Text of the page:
I don't agree with everything Stephen H. Dinan has to say about Governor Palin, but I am willing to listen to what he has to say. The reason is simple: he's chosen to listen to what she has to say. In so doing, he has taken the road less traveled by the mainstream media. He chose to travel down Going Rogue Lane to find out who the Governor really is, rather than who the haters want people to believe she is. He chose to get to know her himself. The best way to do that, obviously, is to read her memoir and hear her words "unfiltered," as she says. He does just that. For this I commend him.
So what led Dinan on this journey?
Over Thanksgiving, I was hiking with my brother-in-law when he commented that he only knew two kinds of people: those who loved Sarah Palin and those who hated her. Nobody was in the gray zone. While I didn't consider myself a "hater," I also knew that she had triggered intense reactions in me when she joined the Republican ticket. After Obama's victory, the fear of her becoming President subsided along with the negative charge, but I had to confess to a lingering prejudice beneath the surface.
One week later, I bought her autobiography, Going Rogue. Why? To dissolve my own prejudice and to better understand how we as a culture can go beyond the extreme political polarizations that have so paralyzed our country.
So reading Going Rogue was something of a test for myself - could I find the place of appreciation, respect, and even love for Sarah Palin?
What I found is that it wasn't really that hard, actually, simply by taking the time to meet her on her own turf rather than through sounds bites, spin, and polarized media battles. Reading someone's personal memoir is an intimate journey into their inner sanctum, and I developed a real appreciation for Sarah in reading the book.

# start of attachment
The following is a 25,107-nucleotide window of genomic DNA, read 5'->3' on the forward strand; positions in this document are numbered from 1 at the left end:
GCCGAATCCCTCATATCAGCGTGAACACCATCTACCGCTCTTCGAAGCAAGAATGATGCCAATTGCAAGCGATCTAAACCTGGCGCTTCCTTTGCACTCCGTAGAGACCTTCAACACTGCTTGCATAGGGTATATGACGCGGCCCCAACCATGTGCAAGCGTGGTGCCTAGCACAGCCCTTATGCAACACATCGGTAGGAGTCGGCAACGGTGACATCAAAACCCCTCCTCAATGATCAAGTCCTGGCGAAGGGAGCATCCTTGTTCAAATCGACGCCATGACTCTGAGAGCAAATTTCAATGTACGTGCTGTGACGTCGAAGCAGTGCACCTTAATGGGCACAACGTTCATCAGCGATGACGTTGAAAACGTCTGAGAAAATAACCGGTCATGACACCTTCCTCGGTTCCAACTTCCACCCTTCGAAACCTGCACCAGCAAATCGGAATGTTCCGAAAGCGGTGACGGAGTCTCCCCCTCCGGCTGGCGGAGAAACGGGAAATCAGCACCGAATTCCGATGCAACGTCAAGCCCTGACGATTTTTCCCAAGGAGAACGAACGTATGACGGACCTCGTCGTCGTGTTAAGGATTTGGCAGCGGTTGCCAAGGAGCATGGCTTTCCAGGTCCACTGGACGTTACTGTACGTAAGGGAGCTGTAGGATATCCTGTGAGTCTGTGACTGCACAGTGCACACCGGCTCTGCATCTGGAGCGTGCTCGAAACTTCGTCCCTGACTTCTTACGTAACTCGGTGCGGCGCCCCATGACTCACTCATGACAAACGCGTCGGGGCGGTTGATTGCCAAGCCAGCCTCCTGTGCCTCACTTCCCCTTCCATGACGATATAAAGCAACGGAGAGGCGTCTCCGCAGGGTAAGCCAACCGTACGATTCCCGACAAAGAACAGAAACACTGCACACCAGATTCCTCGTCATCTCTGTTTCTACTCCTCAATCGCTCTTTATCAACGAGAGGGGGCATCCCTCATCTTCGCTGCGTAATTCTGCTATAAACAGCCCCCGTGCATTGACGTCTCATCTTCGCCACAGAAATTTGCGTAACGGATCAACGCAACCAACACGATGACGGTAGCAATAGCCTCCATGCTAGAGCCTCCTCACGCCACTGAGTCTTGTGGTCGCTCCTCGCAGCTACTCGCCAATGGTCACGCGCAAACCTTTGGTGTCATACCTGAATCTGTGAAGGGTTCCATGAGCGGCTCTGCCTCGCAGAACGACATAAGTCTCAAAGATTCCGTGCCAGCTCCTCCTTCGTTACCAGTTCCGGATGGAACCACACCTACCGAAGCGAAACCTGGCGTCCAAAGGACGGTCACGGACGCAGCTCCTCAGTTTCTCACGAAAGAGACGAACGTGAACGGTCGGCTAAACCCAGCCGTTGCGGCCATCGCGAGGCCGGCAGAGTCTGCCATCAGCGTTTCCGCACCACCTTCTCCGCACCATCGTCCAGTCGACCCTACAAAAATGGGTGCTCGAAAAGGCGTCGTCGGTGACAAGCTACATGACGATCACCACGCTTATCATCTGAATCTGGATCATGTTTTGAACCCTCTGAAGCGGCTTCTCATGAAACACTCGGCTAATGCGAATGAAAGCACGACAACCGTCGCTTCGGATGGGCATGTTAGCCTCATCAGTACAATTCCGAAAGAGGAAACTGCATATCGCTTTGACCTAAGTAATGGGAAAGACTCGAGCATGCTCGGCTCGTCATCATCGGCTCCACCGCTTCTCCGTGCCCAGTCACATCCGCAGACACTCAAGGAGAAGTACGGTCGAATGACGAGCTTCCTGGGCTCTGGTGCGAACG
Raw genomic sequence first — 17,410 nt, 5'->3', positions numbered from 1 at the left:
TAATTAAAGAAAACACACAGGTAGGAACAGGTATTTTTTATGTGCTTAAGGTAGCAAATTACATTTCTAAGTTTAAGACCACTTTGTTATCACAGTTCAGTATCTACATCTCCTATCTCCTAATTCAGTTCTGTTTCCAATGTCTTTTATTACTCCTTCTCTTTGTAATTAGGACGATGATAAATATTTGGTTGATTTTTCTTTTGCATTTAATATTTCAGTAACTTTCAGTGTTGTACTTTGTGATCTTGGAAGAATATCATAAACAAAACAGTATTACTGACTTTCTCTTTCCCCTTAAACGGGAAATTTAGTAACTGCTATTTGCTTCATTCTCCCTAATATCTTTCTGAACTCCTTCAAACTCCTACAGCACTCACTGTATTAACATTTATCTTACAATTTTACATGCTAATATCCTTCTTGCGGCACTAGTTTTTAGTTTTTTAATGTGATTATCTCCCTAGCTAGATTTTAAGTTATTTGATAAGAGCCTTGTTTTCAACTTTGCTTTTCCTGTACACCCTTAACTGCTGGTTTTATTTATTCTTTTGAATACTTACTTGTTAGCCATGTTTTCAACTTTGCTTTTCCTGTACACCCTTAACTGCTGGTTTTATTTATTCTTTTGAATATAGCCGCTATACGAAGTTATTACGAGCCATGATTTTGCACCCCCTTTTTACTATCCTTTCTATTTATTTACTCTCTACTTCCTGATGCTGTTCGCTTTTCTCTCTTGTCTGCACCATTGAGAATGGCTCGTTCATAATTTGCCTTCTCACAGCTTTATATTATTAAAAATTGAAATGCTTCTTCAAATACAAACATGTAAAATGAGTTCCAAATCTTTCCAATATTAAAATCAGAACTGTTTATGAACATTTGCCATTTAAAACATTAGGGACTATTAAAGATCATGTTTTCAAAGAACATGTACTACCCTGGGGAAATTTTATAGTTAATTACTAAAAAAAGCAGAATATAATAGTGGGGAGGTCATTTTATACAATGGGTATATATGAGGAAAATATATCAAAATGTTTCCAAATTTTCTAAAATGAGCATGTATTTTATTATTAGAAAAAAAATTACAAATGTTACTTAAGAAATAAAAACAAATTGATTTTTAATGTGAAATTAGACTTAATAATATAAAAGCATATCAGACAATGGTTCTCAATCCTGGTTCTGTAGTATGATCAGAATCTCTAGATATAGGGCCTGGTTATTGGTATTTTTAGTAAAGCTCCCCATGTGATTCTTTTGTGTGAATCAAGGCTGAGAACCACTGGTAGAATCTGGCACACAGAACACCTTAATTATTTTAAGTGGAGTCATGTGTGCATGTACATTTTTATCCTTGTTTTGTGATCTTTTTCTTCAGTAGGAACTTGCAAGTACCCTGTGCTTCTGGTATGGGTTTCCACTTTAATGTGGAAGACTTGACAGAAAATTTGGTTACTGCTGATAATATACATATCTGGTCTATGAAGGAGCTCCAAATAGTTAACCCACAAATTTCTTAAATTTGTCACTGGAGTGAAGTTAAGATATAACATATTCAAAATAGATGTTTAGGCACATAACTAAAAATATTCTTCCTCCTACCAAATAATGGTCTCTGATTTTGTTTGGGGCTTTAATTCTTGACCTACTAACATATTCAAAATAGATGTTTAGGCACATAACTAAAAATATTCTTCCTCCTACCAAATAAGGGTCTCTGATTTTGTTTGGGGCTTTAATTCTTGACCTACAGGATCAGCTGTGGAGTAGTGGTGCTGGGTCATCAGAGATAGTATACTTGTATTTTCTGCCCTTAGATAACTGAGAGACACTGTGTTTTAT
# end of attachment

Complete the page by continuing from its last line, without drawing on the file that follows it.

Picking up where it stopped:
This brings to mind a quote from my favorite novel, To Kill A Mockingbird. Atticus Finch taught his six year old daughter, Scout, a very important life-lesson when he said:
You never really understand a person until you consider things from his point of view...until you climb into his skin and walk around in it.
This further reinforces my philosophy that most of the lessons one needs to learn can be gathered from Harper Lee's classic novel.
Stephen H. Dinan came away from Going Rogue with a deeper understanding of Governor Palin, her upbringing, her love for family, her patriotic passion, and her desire to serve. He acknowledges, too, the prejudices she continues to face. He admits what liberals have been loath to admit--that she arouses fear and worry in people--and he doesn't exempt himself from those same emotions. Furthermore, he states that this has led to
a barrage of distorted stories, inflated fears, and downright misrepresentations, some of which were quite damaging to her family.
It's the sad truth, yet it's refreshing to finally hear someone confess what we've always known to be true.
The bottom line is that Dinan had the courage to put aside his own prejudices in favor of the truth. And when he did, he discovered the Governor Palin who always existed, but one he had heretofore been deaf and blind to because he had been listening to and looking at others who themselves didn't know her. Going Rogue allowed him to get a real look.
Although he doesn't agree with every position Governor Palin takes, he has come to find what Scout finds at the end of To Kill A Mockingbird when she finally sees Boo Radley, the man she has known only through the rumors and smears of her neighbors. Scout realizes Boo cannot be honestly defined by others. The real Boo Radley would write his own story for Scout Finch to read.
To Kill A Mockingbird ends with this exchange between Scout and her father, Atticus, when she realizes Boo is not the monster he has been made out to be:
"When they finally saw him, why he hadn't done any of those things...Atticus, he was real nice..."
"Most people are, Scout, when you finally see them."
Dinan made the effort to see Governor Palin.
Stephen H. Dinan's article is a good one--and it's published in the Huffington Post, of all places. Maybe they'll get the message and take a look also.
Read the full article, Dissolving the Palin Prejudice.